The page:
>Bcl-xL 1-209 with 9 mutations (underlined)
BH3 peptide complex partners [GK-should we list others?]
>human BAD (28-mer; ~1 nM affinity)
>human BID (20-mer; >2 μM affinity)
(human, 1-26,83-209): Bcl-xL/foldamer (2YJ1, 3FDM, 4A1U, 4A1W), Bcl-xL/Bim (3FDL), BclxL/BimL12F(3IO8) [Note: this construct forms artificial domain-swapped dimers] (human, loop 45-84 deletion): Bcl-xL/Bax (3PL7) [Note: this structure forms an unusual ternary complex with 2:1 Bcl-xL:Bax]
(human, loop 27-82 deletion): Bcl-xL/Beclin (2P1L), Bcl-xL/Soul (3R85) [Note: this construct forms artificial domain-swapped dimers]
(mouse, 1-211) Bcl-xL/Bad (2BZW), missing loop in structure
(mouse, 1-196) Bcl-xL/Bim (1PQ1), missing loop in structure
(human, loop 45-84 deletion): Bcl-xL/Beclin (2PON)
(human? loop 45-84 deletion): Bcl-xL/Bak (1BXL)
(human? loop 49-88 deletion): Bcl-xL/Bad (1G5J)
The anti-apoptotic Bcl-2 proteins have a globular, helical fold and bind to short helical peptides derived from pro-apoptotic proteins, here called BH3 peptides. These interactions are highly selective and play an important role in cellular apoptosis. A comprehensive understanding of the structural basis behind the selectivity of these interactions are of great interest for developing reagents for studying apoptosis or therapeutics for targeting relevant diseases. The anti-apoptotic protein Bcl-xL interacts strongly with BH3 peptides including Bim, Bad, Bid, Hrk, Bik, Bak, PUMA and Bmf.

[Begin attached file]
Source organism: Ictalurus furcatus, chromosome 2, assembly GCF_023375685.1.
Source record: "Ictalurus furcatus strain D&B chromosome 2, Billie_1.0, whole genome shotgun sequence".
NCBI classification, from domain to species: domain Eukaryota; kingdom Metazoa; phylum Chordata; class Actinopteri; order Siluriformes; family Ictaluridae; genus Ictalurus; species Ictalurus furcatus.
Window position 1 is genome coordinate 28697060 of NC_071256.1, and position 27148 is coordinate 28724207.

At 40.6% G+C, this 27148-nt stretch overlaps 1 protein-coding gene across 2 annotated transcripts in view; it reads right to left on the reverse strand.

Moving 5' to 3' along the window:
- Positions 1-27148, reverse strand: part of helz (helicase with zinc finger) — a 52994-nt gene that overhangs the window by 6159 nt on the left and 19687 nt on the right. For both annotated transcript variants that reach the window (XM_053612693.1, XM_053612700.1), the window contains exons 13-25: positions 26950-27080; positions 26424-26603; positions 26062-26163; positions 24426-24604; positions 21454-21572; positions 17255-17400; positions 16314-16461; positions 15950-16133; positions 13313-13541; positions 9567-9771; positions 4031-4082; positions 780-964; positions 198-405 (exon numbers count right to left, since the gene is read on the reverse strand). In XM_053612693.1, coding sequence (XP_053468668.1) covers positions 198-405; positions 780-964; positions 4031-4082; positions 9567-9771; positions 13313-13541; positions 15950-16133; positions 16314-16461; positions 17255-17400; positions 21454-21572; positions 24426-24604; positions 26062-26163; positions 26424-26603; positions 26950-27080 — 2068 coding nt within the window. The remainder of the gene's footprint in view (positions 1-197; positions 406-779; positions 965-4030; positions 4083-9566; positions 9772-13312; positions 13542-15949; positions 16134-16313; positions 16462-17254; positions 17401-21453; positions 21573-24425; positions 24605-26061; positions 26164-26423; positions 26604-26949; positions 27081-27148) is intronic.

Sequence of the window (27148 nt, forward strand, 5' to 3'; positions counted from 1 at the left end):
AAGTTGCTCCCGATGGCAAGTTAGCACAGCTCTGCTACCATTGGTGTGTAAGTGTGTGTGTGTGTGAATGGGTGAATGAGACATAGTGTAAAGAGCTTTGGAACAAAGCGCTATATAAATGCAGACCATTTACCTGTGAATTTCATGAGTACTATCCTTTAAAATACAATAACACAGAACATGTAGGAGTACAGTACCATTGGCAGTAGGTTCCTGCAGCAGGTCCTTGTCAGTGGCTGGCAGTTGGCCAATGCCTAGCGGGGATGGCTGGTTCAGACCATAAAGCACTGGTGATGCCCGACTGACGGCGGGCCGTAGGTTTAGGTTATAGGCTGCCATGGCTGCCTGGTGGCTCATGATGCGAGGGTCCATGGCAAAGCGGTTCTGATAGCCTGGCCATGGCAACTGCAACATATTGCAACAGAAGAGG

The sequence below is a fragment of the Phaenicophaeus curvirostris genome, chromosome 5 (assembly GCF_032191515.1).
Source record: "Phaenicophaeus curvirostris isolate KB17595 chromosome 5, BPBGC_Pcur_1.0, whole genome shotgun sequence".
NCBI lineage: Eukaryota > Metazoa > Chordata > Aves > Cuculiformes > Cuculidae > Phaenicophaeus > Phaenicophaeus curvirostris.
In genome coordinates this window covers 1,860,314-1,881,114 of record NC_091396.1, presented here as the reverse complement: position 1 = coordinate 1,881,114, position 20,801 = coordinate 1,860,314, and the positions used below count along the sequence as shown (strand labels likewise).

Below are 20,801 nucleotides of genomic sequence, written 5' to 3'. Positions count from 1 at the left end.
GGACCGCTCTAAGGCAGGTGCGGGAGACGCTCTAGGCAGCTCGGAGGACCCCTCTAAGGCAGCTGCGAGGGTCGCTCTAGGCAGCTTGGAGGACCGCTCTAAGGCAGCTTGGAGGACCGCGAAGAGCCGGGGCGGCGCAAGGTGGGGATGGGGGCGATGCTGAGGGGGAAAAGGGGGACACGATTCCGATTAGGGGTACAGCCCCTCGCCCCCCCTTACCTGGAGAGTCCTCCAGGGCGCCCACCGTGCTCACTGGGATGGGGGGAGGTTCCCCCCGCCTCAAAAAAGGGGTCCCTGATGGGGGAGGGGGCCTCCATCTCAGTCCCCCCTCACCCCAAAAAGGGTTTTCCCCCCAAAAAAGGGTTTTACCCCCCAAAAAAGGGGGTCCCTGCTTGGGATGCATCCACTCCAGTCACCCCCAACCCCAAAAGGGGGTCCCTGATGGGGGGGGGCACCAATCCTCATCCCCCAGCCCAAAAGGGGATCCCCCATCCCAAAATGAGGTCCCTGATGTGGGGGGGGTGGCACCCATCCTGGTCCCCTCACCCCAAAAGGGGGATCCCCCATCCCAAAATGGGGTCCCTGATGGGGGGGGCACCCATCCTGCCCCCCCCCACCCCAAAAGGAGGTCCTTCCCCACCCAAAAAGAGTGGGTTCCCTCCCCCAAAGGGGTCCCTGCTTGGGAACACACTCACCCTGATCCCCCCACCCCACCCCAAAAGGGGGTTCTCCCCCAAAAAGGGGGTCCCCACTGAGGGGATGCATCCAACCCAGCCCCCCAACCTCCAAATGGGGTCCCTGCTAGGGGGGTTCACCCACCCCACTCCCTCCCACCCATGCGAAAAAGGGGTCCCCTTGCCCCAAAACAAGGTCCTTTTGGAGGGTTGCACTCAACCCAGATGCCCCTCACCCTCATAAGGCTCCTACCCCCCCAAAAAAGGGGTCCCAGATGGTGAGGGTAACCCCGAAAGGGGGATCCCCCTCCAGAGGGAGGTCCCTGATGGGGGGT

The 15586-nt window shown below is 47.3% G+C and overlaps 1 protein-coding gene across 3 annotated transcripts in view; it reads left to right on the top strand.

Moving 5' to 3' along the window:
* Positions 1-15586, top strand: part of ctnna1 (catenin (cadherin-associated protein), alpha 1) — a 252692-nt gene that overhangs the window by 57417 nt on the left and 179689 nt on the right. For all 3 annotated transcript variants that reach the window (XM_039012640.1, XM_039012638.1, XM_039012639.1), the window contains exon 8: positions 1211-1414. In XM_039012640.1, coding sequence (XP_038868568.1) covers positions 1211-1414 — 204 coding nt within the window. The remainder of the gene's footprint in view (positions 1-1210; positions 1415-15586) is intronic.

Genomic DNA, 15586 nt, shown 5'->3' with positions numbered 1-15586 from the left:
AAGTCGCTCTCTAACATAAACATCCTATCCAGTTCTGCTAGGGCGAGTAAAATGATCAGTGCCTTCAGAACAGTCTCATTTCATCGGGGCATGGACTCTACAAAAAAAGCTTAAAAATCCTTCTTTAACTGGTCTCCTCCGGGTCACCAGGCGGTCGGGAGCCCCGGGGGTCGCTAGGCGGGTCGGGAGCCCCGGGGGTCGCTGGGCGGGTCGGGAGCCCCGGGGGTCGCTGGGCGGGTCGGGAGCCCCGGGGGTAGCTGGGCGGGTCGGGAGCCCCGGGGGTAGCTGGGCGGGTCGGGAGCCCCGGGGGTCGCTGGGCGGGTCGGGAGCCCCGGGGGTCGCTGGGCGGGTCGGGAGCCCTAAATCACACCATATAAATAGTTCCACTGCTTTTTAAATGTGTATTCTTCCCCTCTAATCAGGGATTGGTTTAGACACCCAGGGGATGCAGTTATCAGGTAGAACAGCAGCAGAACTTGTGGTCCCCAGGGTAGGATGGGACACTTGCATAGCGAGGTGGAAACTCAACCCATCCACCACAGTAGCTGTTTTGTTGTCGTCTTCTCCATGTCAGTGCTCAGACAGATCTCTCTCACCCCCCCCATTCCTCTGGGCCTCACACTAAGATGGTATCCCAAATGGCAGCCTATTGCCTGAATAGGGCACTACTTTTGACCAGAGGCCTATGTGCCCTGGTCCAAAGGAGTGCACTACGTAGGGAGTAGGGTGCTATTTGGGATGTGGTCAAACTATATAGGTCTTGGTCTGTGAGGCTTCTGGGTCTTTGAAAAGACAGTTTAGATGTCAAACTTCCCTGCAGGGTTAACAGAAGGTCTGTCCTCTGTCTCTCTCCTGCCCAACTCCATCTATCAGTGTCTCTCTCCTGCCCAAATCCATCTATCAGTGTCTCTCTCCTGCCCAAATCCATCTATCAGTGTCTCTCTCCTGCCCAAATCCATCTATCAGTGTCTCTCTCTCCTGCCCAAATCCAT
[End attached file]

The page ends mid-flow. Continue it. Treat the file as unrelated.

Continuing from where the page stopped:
Combining structural modeling with experimental library screening, we redesigned Bcl-xL such that it retained tight binding to Bad (Kd < 1 nM) but lost strong interactions to other BH3 peptides (Kd > 1 μM) with the exception of PUMA (Kd ~ 40 nM). Compared to native Bcl-xL, the designed protein showed increases in specificity of > 1,000 fold
for binding Bad over several other BH3s [GK- by what means were these binding affinities obtained?]. A total of 9 mutations were present in the designed protein. Interestingly, analysis of binding behaviors of 9 individual point mutants made in the sequence context of Bcl-xL revealed that their effects on binding Bad were highly non-additive.
Examining available structures of complexes between Bcl-xL and Bad or other BH3s did not provide obvious reasons for the non-additive contributions. However, the α2-α3 regions (two Bcl-xL helices at the interface connected by a short loop) were shown to be highly variable among these different structures, and several of the important specificity mutations are located in this region. Based on these observations, it is highly probable that the designed protein adopts a unique conformation in this region that specifically favors binding Bad over other BH3s. This can help explain the non-additive contributions from individual residues when measured in the Bcl-xL sequence context. A solved structure between the designed protein and Bad can therefore not only help rationalize the molecular mechanism behind the unique global specificity profile for our designed protein, but also advance our understanding of the capacity of conformational flexibility at the Bcl-xL interface. Such knowledge could shed light on how flexibility at protein interfaces can help accommodate different peptide ligands to achieve novel binding specificities. Published crystal structures of human Bcl-xL have a loop deletion that leads to formation of a domain-swapped dimer or other unusual interactions. We are considering trying to solve an x-ray structure, but NMR seems the safer route to examining the designed protein complex.|